Wednesday, September 07, 2011
The One Workout Every ONE Should Do
My latest training article for DPM has launched. It’s titled The One Workout Every Climber Should Do but it’s a workout every single person should do. Although the strength you gain from it is very specifically applied to climbing it’s also vital for almost everything else you do with your upper body. So while it may not be the ONE workouts you should do, everyone will reap huge benefits from it. I could go on but I’ll quote the article instead.
Climbers aren’t the only demographic to ignore the importance of stability training. A few sports scientist friends, trying to answer the riddle as to why bigger, stronger and faster-than-ever-before athletes are also most injured in history found that most—in some cases as high as 90%--showed significant muscular imbalance. When we’re out of balance don’t move with biomechanical efficiency and our linear movements don’t “track” correctly. When this occurs an injury can happen anywhere along the body’s kinetic (movement) chain.
In populations where these imbalances have been correct they’ve seen non-contact injury rates plummet. The major areas of focus are the shoulders and hips. Pelvic (hip in the colloquial) stability can be important for climbers (and everyone) but in the need-to world of sports specific performance we’re only going to address the shoulders.
This region hosts the origin of almost every move that climbing begins with. And while it does not include the “money” area, the hands and forearms, biomechanical alignment problems will radiate to that area as well, meaning that imbalances in the scapular region can lead to elbow, wrist, or even finger problems. Even though you rarely fail on a climb because your back or shoulders were pumped, strengthening these areas properly will shift more of each climbing movement’s burden to this region’s larger muscles, thus saving your smaller hand and forearm muscles for when you actually need them. This energy savings also translates to less strain on connective tissues, reducing instances of tendon and ligament damage.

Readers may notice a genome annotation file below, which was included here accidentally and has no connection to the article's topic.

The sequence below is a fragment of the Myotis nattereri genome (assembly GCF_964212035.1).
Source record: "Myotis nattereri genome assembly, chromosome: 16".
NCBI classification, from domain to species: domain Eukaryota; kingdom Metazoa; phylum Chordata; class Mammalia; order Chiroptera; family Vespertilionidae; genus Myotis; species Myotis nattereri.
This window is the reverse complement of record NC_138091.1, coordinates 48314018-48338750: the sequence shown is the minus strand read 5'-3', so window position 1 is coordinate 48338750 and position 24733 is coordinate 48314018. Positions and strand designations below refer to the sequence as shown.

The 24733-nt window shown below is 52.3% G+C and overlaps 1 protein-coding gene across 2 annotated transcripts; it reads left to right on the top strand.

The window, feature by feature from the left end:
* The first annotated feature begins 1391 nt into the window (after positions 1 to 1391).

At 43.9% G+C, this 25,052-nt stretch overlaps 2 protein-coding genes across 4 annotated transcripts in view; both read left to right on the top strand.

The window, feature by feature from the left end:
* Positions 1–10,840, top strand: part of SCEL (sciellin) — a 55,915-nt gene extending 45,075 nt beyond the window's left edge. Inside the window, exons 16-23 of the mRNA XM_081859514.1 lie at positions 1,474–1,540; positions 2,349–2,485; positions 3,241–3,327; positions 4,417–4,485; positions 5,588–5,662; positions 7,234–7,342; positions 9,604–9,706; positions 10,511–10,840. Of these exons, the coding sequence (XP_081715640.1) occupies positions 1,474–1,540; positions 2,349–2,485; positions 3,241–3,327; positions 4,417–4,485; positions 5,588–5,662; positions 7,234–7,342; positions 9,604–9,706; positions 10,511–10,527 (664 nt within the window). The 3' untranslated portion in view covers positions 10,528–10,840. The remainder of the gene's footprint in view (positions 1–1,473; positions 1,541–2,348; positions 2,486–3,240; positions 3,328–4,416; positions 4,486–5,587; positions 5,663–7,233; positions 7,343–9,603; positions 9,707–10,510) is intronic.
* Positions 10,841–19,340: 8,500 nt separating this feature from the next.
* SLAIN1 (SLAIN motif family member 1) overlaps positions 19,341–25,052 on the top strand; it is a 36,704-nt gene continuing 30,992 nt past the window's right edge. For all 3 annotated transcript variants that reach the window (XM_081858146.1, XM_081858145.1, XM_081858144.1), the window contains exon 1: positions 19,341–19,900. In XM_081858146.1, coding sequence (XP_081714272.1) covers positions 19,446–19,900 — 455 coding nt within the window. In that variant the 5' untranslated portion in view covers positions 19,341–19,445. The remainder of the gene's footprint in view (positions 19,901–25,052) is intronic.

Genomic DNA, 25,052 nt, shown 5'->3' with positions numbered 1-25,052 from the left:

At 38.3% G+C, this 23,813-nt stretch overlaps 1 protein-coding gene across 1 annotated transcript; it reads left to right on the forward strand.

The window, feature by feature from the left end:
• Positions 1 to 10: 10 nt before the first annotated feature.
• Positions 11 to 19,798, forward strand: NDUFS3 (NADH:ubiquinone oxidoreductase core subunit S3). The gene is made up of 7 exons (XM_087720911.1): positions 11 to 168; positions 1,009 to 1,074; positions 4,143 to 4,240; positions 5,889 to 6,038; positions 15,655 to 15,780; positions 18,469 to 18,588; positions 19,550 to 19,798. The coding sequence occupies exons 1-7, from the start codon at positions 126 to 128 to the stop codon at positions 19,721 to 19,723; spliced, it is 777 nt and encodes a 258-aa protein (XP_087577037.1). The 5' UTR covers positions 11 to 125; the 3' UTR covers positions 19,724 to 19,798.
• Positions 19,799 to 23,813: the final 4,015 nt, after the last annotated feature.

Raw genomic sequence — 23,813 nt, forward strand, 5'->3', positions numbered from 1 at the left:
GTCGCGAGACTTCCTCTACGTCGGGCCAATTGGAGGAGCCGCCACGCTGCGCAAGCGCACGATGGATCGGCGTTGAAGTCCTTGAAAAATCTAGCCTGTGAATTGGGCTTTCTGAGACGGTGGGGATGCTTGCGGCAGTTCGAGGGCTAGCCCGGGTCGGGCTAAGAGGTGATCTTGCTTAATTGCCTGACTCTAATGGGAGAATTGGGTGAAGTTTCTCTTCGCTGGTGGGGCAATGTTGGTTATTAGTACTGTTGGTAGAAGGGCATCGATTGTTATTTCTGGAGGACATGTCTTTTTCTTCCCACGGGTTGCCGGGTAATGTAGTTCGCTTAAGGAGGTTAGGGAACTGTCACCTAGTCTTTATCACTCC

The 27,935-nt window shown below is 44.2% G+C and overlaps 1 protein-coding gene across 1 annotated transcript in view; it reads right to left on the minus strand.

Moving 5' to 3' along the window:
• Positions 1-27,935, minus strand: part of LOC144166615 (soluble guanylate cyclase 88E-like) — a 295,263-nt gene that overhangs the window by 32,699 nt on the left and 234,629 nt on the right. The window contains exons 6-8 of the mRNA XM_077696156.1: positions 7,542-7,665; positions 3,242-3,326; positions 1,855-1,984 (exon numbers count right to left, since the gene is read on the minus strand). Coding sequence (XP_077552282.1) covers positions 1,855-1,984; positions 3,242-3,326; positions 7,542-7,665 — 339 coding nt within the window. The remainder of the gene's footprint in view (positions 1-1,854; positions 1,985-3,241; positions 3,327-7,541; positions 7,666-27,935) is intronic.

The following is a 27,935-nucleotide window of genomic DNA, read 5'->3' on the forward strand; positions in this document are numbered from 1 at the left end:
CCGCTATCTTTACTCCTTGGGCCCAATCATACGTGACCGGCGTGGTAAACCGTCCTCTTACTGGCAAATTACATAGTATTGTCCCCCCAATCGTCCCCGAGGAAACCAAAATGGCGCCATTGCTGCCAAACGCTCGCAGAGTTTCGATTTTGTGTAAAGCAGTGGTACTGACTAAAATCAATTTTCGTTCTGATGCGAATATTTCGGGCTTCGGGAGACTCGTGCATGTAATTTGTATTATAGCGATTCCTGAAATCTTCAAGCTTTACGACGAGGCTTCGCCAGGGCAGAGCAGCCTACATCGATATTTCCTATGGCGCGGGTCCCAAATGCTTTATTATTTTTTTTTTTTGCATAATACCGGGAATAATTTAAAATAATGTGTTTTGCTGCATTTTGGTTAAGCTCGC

Html version of the article (easier to read)
This article is the second in a series. The first is titled Should You Train?, which means should you train for climbing (it is a climbing magazine after all), but has some application across the board as well and should be worth reading, especially if you participate in a sport where you get a lot of exercise by just doing the sport.
The movement videos should be live sometime today on DPM. If they aren’t you can find them by clicking the two presented here on the You Tube icon and following the series.